4.3 Battery Effect
The magnetic induction equation with only the battery term can be expressed as:
The battery term is independent of the magnetic field and acts as a source term in the induction equation. A non-zero magnetic field can be produced from this effect even if no magnetic field exists initially in the medium. This effect was first investigated by Biermann in 1950. The battery effect was proposed to enable seeds for galactic dynamos to be provided (Kulsrud & Zweibel, 2008) and was recently investigated for the case of the solar local dynamo (Khomenko, Vitas, Collados, & de Vicente, 2017).
Comparison between the induction and vorticity equations provides a way of evaluating the strength of the initial magnetic field produced by the battery effect in unit time from the simple relation:
The field generated by the battery effect can be further amplified by the flow via the dynamo effect. The battery effect is present in ion–electron plasmas and is affected by the presence of other particles (such as neutrals) only indirectly, just as for a Hall effect.
Yet another source term in the induction equation (52) is , which is potentially able to generate a seed magnetic field from the relative charge–neutral motion.
4.4 Ambipolar Diffusion
The ambipolar term (frequently called the “Cowling” term in ionospheric physics) is present in the single-fluid induction equation (51), with a corresponding counterpart in the energy equation. In general plasma physics, in a plasma without neutral particles, the term “ambipolar diffusion” refers to the diffusion of positive and negative particles at the same rate owing to their collisional interaction, which maintains the charge neutrality at scales larger than the Debye length. Unlike in astrophysics and ionospheric physics, “ambipolar diffusion” refers to the decoupling of neutral and charged plasma components. Similar to the Ohmic term, it provides additional diffusion of the magnetic field through the plasma. However, unlike Ohmic diffusion, the nature of ambipolar diffusion is related to the presence of neutral atoms. The charged particles are frozen into the magnetic field, and drag it along with themselves owing to collisions with neutrals, thereby causing diffusion of the magnetic field throughout the neutral gas.
Taking into account Ohm’s law (Eq. 45), the equation for internal energy evolution written for the plasma as a single fluid takes the form,
It can be seen that the right-hand side of this equation contains Joule heating, which includes two parts, Ohmic ( ) and ambipolar ( ), where is the component of the current perpendicular to the magnetic field ( is a unit vector in the direction of magnetic field). Ohmic term was discussed above, Section 4.1. The ambipolar term acts similarly to the Ohmic one and allows us to convert magnetic energy into heat by changing the magnetic configuration. There are, however, two important differences:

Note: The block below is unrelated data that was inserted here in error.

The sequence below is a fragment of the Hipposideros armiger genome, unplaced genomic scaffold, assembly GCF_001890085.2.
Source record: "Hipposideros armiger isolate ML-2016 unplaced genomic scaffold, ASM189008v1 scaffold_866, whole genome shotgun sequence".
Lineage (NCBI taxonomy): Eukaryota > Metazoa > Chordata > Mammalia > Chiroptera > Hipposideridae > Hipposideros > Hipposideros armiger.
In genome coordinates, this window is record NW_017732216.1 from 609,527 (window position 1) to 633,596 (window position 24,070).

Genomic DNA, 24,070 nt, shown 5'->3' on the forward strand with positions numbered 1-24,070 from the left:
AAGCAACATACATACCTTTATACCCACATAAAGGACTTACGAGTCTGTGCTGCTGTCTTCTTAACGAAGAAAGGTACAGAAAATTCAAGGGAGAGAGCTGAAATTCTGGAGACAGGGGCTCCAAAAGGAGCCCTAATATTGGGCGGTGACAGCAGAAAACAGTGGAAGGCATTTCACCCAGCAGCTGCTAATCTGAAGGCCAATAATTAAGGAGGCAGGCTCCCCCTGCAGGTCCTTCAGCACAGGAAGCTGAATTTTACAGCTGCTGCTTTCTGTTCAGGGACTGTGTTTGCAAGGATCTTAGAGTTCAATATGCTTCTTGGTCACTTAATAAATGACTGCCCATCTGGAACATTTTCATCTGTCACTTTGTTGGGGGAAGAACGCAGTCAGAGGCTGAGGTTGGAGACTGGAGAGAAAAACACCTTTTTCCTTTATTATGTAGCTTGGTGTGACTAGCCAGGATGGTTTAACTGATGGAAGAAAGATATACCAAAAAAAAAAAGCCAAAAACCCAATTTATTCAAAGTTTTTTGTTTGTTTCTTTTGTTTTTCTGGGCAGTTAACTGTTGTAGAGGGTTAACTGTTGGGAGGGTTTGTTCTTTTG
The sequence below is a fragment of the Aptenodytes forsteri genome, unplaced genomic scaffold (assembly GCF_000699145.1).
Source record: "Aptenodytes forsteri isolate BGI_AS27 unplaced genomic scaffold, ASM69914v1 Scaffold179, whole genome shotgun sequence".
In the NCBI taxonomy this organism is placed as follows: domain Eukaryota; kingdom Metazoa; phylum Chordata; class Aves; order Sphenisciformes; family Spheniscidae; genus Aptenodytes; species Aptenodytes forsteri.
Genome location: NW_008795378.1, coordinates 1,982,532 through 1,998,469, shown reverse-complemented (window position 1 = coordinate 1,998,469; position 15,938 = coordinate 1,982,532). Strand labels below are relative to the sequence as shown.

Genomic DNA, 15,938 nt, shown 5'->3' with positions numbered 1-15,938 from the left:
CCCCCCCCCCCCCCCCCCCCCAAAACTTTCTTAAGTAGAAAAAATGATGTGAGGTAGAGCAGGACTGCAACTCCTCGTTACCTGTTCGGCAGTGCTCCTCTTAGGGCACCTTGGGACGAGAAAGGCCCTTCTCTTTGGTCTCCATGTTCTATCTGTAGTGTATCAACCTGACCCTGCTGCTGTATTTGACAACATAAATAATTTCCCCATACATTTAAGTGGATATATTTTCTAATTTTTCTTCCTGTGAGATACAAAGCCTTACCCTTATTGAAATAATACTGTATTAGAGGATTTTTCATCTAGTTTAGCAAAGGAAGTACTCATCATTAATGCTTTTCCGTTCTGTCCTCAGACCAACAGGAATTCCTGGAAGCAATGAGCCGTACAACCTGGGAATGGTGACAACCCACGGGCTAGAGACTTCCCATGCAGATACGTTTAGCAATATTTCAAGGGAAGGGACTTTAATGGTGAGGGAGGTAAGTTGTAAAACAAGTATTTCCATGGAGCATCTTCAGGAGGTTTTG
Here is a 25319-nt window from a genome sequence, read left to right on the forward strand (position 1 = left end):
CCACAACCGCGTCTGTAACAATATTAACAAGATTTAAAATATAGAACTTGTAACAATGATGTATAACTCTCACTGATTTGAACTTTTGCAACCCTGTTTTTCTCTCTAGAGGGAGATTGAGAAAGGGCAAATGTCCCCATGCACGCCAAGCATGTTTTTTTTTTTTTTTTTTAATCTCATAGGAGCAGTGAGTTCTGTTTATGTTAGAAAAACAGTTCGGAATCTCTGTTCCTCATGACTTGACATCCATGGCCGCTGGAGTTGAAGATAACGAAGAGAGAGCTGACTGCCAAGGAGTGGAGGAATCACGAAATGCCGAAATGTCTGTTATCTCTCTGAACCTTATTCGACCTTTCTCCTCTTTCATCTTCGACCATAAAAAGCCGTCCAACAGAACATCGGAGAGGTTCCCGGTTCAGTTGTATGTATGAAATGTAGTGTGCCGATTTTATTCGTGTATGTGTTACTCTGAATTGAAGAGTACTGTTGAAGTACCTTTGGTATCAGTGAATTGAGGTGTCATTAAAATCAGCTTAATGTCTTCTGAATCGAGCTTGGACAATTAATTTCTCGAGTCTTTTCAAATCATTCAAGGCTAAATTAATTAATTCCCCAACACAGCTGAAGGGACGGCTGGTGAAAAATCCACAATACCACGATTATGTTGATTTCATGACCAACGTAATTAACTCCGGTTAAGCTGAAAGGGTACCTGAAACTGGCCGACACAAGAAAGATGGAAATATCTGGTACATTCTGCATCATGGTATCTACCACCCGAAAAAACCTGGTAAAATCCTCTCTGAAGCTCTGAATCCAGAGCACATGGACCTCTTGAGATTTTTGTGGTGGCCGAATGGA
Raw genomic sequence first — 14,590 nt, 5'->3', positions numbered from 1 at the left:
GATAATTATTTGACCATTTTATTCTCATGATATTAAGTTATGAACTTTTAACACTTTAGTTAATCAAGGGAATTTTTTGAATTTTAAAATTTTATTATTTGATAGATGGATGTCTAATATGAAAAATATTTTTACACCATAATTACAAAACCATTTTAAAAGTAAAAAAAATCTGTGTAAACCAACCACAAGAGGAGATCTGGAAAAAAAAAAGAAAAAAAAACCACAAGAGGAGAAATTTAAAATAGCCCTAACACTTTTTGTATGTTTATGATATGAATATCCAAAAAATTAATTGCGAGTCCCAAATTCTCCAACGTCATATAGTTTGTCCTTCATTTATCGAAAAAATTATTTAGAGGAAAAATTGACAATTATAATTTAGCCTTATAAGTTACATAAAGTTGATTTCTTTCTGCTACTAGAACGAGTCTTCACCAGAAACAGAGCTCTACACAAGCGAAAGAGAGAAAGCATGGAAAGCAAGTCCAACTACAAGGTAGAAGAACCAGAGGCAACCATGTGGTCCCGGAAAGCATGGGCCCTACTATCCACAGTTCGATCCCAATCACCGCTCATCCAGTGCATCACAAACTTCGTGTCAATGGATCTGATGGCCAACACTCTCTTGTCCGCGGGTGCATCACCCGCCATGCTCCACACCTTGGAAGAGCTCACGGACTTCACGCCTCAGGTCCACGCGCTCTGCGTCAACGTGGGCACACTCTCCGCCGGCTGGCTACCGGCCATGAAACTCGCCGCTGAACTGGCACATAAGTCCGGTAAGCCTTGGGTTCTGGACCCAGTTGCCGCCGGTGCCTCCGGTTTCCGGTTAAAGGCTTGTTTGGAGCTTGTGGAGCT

Ambipolar diffusion only acts on perpendicular currents. This means that ambipolar diffusion cannot by itself produce the reconnection of magnetic field lines, but it does allow the magnetic field lines to be brought closer together to form sharp (or singular) structures in the magnetic field (Brandenburg & Zweibel, 1994; Bulanov & Sakai, 1998). The final state of magnetic field relaxation under ambipolar diffusion is a force-free structure with only parallel currents.
The timescales imposed by and by ,
can be significantly different; see Figure 1.
Ambipolar diffusion has been proposed as a possible mechanism for the escape of magnetic flux from dense molecular clouds by Mestel and Spitzer (1956) and is believed to affect the dynamics of self-gravitating gases (Shu, 1983). Ambipolar diffusion is considered to be the dominant non-ideal plasma mechanism due to neutrals acting in the solar chromosphere.
5. Current Ideas: Interstellar Medium
The interstellar medium, that is, the space between the stars in our and other galaxies, contains relatively dense and cold molecular clouds with much less dense plasma in between. It is believed that most star formation happens in dense molecular clouds. The ionization fraction in the interstellar medium is below . Apart from molecules, plasma in the interstellar medium contains charged dust grains. The collisional coupling between all these components is weak; therefore, plasma in the interstellar medium is susceptible to multi-fluid effects. Historically, multi-fluid effects related to the very weak degree of ionization in molecular clouds and the interstellar medium were studied much earlier than other fields of astrophysics (Mestel & Spitzer, 1956). Ambipolar diffusion is a central mechanism discussed in the context of molecular cloud dynamics, the mechanisms of stellar formation, and the interpretation of observed properties of interstellar shocks (Draine & McKee, 1993; Shu, 1992), but other mechanisms, such as Ohmic diffusion and the Hall effect, have also entered into consideration. A good recent review of the evolution of the field of star formation in molecular clouds influenced by multi-fluid effects is provided by Ballester et al. (2018), and is closely followed in this article.